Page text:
value of compassion. Come up with a new future vision. Others encourage you to a challenge. Travel later. Leo (July 23-Aug. 22) — Today is a 7 — Follow through on details for the next few days. Be sensitive to a loved one's wishes. Invent a new story. It's important to show you care. Call home if you'll be late. Virgo (Aug. 23-Sept. 22) — Today is a 9 — Things are getting fun. Friends want you to play almost all the time these days. The invitation says "dressy." Invent your own style. New options surface. Libra (Sept. 23-Oct. 22) — Today is an 8 — Stay attentive, as new opportunities are worth listening to. Choose wisely. Tune out the static. You and a partner can win. Learn as you teach. Scorpio (Oct. 23-Nov. 21) — Today is a 9 — The day promises to bring you many surprises, for the good and for the bad. Accept a challenge and learn from your failures. A loved one teaches you.


Sagittarius (Nov. 22-Dec. 21) — Today is a 9 — Work on the chores that you've been avoiding but that you know you really ought to complete. You have a keen sense for finances now. Research the pros and cons before deciding. Capricorn (Dec. 22-Jan. 19) — Today is a 9 — Work out strategy with someone who's opinion you value. Logic is only one side. Clarify things by listing the facts. Look at emotional factors, too. New ideas arise. Aquarius (Jan. 20-Feb. 18) — Today is a 9 — When it rains, it pours. Make the most out of publicity. Add efficiency to your work to withstand any storm. Don't gamble or get distracted. Take advantage. Pisces (Feb. 19-March 20) — Today is a 9 — You're entering a romantic phase. Find a quiet place to complete your projects where you're less likely to be disturbed. Avoid risky propositions. Keep your promises. M CT

editorial board members: Editor-in-Chief Taylor Moak, Becca Clemons, Aaron Smith, Eva McEnrue, Sam Rothbauer and Luke Glaser

thursday 04.26.12 page 3


eva mcenrue | opinions editor |


Golden Forks 20112012, and the losers are ... Years ago — or so the legend goes — an embittered Kernel editor came back to the office upset, hurt, insulted. A prominent campus figure had unfairly harangued the young reporter for an offense that he did not commit. It was at that point, in the heat and sweat of tension, that the young editor vowed revenge. From those feelings of hate, the Golden Forks were born. As a testament to that young reporter we take it upon ourselves to strike back with venomous pleasure at those who have wronged the mighty “Fourth Estate.” Editor’s note: OK, OK that’s a lie. We’re a bunch of sarcastic, immature college students who feel like venting their frustrations at the end of the year. It’s unfortunate that some of you must bear the brunt of that. But take comfort in the fact that in about a month the summer Kernel begins, under the direction of Les Johns, and then comes the fall with the woman you love to hate, Becca Clemons. You are encouraged to make the life of these two fine people a living hell. Until then, if you’re upset, feel free to send in letters to the editor, as always. But this is the second-to-last issue, so they won’t get printed. We’ll read them though. Have a good summer. This blurb was adapted from the April 28, 1989, edition of the Golden Forks Awards.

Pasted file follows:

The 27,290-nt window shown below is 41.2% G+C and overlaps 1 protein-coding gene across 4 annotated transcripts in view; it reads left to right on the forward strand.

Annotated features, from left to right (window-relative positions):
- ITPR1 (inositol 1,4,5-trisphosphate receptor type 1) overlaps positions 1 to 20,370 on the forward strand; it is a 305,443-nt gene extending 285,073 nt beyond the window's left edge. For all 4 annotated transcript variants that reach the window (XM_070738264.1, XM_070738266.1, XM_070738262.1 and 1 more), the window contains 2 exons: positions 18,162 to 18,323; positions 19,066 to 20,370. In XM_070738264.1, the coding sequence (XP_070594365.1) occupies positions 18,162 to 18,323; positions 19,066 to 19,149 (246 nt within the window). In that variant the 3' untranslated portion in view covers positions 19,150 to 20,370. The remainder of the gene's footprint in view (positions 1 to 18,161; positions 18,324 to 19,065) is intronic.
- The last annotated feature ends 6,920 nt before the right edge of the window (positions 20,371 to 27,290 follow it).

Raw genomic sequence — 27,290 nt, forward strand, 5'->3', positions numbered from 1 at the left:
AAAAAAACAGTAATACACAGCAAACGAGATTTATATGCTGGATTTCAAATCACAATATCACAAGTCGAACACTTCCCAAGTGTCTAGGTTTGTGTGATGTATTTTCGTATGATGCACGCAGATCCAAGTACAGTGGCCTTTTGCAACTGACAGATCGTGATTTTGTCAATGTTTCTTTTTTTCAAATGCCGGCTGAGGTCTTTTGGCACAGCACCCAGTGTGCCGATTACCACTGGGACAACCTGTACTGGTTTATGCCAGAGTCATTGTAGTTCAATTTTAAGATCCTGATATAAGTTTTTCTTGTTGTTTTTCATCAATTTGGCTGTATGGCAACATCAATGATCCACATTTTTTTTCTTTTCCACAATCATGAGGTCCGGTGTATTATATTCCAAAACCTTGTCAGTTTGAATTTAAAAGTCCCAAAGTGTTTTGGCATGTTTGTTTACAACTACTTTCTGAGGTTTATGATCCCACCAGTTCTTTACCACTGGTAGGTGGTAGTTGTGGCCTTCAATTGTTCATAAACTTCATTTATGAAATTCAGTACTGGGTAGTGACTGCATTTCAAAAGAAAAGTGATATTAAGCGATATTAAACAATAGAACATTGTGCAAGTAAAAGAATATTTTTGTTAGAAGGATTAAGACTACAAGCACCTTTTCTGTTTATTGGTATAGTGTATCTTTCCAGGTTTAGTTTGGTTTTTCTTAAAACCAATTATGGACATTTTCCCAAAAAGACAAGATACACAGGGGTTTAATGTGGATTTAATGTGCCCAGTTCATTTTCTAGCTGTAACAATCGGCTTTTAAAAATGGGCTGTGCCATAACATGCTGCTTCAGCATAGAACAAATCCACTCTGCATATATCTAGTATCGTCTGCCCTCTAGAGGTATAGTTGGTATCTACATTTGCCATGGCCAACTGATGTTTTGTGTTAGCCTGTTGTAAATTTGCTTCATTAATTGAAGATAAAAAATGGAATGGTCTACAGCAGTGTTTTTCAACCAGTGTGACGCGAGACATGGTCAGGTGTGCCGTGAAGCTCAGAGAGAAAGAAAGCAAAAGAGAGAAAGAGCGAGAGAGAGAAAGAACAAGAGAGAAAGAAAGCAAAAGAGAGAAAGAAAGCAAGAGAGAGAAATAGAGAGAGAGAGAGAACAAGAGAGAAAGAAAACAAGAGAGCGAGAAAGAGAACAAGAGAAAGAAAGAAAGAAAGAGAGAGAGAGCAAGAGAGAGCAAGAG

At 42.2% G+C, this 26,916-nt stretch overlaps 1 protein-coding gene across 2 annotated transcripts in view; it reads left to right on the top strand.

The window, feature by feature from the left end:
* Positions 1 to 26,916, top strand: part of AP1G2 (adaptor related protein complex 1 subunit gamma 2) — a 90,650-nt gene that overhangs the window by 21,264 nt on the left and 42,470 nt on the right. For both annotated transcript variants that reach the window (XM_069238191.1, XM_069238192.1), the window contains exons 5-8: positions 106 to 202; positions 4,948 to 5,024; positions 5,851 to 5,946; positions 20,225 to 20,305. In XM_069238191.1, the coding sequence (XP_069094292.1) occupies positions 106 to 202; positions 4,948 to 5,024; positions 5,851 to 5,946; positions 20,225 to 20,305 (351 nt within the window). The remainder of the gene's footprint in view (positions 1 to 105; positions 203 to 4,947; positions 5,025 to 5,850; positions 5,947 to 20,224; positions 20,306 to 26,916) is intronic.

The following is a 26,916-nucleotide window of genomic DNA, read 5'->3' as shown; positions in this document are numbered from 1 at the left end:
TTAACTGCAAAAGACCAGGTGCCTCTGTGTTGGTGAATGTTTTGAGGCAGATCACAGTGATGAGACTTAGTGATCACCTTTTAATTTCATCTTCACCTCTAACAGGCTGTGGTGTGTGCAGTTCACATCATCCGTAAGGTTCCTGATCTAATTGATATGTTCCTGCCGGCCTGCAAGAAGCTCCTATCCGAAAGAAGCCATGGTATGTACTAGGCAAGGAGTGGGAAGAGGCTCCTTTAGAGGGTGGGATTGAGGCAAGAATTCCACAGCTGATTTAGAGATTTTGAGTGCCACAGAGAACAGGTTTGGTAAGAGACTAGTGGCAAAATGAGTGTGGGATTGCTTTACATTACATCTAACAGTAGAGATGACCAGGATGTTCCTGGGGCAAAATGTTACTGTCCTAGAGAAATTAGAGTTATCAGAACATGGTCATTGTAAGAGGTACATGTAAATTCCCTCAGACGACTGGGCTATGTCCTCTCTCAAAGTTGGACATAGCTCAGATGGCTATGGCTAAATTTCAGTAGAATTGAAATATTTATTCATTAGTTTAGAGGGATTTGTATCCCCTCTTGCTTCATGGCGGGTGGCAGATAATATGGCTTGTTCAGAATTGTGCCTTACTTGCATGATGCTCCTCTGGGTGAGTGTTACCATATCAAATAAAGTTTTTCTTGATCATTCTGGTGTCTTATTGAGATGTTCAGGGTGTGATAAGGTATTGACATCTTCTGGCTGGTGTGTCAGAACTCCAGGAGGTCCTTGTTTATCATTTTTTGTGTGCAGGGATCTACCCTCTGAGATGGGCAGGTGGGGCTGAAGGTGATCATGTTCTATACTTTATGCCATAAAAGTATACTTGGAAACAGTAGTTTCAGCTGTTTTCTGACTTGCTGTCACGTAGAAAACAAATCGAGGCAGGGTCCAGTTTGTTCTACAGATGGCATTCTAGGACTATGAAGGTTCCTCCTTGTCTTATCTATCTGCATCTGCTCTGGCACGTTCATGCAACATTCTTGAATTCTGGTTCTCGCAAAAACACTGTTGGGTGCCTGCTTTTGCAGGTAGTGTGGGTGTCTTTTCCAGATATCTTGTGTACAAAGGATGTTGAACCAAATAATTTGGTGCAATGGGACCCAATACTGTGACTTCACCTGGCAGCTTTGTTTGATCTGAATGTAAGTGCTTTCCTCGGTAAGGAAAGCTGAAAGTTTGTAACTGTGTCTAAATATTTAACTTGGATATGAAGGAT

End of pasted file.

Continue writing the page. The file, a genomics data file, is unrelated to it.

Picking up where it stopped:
The “Prince Charming Combover” award goes to Student Government President